Jesus shall reign where’er the sun
Does his successive journeys run,
His kingdom stretch from shore to shore
Till moons shall wax and wane no more.

Until then, the solution to this world’s problems can never be found in heavier government involvement, readier psychological care, or tougher restrictions.  Our only hope is focused on a Child who was born in a stable about two thousand years ago—one perfectly innocent Child who would die the most excruciating death in history, and rise to life again, to save His people from their sins.

Blessed be the LORD, the God of Israel,
who alone does wondrous things.
Blessed be his glorious name forever;
may the whole earth be filled with his glory!
Amen and Amen! (Psalm 72:18-20)


A Christmas Guide to the Psalter Hymnal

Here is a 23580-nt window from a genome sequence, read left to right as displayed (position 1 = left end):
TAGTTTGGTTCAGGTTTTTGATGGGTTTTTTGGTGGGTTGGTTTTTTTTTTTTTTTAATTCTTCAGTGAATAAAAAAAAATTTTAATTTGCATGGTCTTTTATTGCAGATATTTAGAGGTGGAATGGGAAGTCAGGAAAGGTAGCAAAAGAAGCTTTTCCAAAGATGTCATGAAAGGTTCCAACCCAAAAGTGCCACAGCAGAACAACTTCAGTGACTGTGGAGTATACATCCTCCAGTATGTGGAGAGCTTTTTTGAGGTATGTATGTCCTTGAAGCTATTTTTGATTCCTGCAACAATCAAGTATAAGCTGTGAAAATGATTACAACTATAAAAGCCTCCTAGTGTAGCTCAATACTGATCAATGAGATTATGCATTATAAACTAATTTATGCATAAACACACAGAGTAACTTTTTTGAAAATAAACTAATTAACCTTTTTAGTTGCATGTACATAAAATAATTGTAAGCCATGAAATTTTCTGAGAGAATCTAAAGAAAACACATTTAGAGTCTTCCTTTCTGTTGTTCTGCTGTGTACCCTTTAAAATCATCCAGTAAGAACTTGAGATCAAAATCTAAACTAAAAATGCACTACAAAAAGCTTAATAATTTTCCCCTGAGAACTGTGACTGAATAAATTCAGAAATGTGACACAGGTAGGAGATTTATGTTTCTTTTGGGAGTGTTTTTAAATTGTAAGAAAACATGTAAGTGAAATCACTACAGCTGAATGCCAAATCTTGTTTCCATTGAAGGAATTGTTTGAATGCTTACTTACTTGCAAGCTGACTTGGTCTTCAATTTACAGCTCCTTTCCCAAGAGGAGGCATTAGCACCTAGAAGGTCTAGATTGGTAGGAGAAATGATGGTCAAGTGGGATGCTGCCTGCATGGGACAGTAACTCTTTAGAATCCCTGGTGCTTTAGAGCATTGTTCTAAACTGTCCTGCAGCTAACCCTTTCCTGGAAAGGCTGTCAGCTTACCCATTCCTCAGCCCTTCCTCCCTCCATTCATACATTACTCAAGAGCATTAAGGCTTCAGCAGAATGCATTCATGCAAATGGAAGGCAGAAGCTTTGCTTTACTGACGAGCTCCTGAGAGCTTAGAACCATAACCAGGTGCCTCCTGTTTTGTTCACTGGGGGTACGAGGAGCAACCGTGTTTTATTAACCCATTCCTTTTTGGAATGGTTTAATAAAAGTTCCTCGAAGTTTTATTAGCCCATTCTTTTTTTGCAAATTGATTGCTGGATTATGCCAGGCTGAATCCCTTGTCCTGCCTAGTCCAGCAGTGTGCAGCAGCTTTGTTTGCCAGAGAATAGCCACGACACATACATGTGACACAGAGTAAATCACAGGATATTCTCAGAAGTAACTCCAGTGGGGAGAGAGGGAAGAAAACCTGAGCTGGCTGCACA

What I’ve decided to share with you today isn’t much more than a collection of personal reactions to the Christmas section of the blue Psalter Hymnal (numbers 331-346).  Enjoy, and feel free to comment with your own thoughts!

The Advent Carols – 331, 335

A URC Psalmody ChristmasThe distinction between “Advent” and “Christmas” has always been somewhat blurry.  Here’s a fairly simple definition: The Latin verb advenio means “to come”; thus, Advent carols are songs that speak of Christ’s coming as a future event.  There are only two such selections in the Psalter Hymnal: #331, “O Come, O Come, Emmanuel,” and #335, “Come, Thou Long-Expected Jesus.”  Both of these songs are some of my favorite carols because they are thoroughly rooted in the promises and prophecies of Scripture.